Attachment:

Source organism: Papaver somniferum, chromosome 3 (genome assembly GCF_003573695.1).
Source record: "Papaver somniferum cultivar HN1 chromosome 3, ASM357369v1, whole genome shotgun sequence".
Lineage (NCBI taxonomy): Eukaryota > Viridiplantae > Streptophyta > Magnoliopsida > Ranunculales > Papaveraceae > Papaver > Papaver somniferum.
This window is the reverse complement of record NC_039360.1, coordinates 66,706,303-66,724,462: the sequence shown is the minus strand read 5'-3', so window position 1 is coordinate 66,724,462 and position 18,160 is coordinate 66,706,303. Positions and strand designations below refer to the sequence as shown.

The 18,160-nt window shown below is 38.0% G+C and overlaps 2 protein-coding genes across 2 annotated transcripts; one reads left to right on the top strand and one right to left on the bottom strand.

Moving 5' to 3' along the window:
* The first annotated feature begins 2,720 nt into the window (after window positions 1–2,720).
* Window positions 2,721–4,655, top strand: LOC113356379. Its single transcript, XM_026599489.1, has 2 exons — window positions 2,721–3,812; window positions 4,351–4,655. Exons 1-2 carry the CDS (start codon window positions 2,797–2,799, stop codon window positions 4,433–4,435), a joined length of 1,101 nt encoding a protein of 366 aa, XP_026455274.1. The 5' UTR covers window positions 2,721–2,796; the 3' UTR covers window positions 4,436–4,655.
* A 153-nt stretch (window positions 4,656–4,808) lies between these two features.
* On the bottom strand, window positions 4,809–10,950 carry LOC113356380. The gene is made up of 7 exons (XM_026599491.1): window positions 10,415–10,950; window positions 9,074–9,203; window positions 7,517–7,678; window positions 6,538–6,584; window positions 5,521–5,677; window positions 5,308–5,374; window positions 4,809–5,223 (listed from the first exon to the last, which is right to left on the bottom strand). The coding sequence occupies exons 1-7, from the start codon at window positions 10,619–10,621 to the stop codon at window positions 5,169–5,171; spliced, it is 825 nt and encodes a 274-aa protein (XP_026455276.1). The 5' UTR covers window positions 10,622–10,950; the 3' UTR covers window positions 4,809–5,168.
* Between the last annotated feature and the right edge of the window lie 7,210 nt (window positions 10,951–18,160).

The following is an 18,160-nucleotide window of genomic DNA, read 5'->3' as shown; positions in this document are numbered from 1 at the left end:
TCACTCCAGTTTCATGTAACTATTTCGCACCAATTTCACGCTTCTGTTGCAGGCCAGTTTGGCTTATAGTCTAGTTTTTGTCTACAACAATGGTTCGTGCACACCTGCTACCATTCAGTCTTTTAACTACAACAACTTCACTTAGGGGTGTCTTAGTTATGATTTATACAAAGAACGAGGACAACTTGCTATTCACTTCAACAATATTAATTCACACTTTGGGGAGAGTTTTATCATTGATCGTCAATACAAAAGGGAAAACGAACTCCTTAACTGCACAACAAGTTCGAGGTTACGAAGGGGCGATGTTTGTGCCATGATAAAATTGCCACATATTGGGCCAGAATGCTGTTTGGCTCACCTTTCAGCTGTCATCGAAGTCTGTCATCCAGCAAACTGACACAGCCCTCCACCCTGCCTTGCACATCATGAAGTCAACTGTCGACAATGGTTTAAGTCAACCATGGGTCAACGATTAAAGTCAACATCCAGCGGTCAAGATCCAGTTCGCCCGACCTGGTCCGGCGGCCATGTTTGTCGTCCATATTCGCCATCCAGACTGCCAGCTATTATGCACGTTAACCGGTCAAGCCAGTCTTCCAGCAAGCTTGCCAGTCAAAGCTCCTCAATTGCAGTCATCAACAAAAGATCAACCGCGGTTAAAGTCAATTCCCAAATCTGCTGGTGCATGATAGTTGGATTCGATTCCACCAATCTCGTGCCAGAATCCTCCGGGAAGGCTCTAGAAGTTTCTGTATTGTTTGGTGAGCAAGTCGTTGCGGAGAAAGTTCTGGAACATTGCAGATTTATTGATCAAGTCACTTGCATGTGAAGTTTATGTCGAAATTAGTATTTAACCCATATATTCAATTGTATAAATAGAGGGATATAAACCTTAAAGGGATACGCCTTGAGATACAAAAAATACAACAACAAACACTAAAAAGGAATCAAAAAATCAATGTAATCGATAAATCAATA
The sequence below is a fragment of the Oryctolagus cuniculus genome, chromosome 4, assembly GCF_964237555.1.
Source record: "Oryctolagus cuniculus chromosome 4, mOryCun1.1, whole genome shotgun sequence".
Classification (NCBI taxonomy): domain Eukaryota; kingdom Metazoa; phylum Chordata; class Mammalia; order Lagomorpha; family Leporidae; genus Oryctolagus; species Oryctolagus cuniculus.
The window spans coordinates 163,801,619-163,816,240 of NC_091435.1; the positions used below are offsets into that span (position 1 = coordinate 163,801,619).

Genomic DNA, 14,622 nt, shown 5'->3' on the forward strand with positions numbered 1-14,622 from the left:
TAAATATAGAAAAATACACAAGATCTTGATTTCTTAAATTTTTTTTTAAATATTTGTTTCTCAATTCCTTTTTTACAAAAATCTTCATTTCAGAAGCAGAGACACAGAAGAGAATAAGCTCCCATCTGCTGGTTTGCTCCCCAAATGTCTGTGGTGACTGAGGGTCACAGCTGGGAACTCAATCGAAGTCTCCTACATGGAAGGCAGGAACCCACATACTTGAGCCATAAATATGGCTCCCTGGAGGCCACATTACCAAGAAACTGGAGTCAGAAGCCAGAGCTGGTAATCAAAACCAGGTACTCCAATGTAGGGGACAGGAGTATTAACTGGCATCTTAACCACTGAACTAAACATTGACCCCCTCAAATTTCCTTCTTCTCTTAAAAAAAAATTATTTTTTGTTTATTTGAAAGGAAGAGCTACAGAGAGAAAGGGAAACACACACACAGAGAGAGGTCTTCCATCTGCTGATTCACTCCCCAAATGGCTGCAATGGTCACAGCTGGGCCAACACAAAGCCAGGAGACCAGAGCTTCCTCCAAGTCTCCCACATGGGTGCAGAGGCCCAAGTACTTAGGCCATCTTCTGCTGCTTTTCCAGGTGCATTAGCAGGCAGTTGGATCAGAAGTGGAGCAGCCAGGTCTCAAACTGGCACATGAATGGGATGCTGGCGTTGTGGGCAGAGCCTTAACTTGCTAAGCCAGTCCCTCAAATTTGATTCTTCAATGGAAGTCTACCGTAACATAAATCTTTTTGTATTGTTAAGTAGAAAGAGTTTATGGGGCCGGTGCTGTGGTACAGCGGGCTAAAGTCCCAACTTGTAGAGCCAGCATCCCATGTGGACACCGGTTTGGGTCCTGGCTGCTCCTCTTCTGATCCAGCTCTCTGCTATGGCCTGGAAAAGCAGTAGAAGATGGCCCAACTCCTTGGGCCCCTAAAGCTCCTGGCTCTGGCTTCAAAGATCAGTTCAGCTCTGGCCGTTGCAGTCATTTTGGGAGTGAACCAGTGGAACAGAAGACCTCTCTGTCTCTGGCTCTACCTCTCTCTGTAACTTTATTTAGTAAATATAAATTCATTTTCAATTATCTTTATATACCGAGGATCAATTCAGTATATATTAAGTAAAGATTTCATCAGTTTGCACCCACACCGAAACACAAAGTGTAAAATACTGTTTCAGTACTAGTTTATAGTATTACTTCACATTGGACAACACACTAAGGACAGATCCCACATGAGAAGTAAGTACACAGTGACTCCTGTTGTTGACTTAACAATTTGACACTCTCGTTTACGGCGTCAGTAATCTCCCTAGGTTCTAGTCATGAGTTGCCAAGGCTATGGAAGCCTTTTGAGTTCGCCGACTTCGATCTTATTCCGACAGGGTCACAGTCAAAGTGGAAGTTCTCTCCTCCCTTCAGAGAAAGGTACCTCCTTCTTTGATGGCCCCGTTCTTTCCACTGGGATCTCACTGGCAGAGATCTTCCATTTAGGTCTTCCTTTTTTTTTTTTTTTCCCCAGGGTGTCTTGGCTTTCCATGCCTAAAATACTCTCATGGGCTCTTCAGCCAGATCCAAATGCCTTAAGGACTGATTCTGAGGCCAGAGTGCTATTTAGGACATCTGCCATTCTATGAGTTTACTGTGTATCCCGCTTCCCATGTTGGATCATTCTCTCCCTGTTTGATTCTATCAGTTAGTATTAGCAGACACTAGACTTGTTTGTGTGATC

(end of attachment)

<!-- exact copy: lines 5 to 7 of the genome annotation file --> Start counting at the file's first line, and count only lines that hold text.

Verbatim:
The 18,160-nt window shown below is 38.0% G+C and overlaps 2 protein-coding genes across 2 annotated transcripts; one reads left to right on the top strand and one right to left on the bottom strand.

Moving 5' to 3' along the window:
* The first annotated feature begins 2,720 nt into the window (after window positions 1–2,720).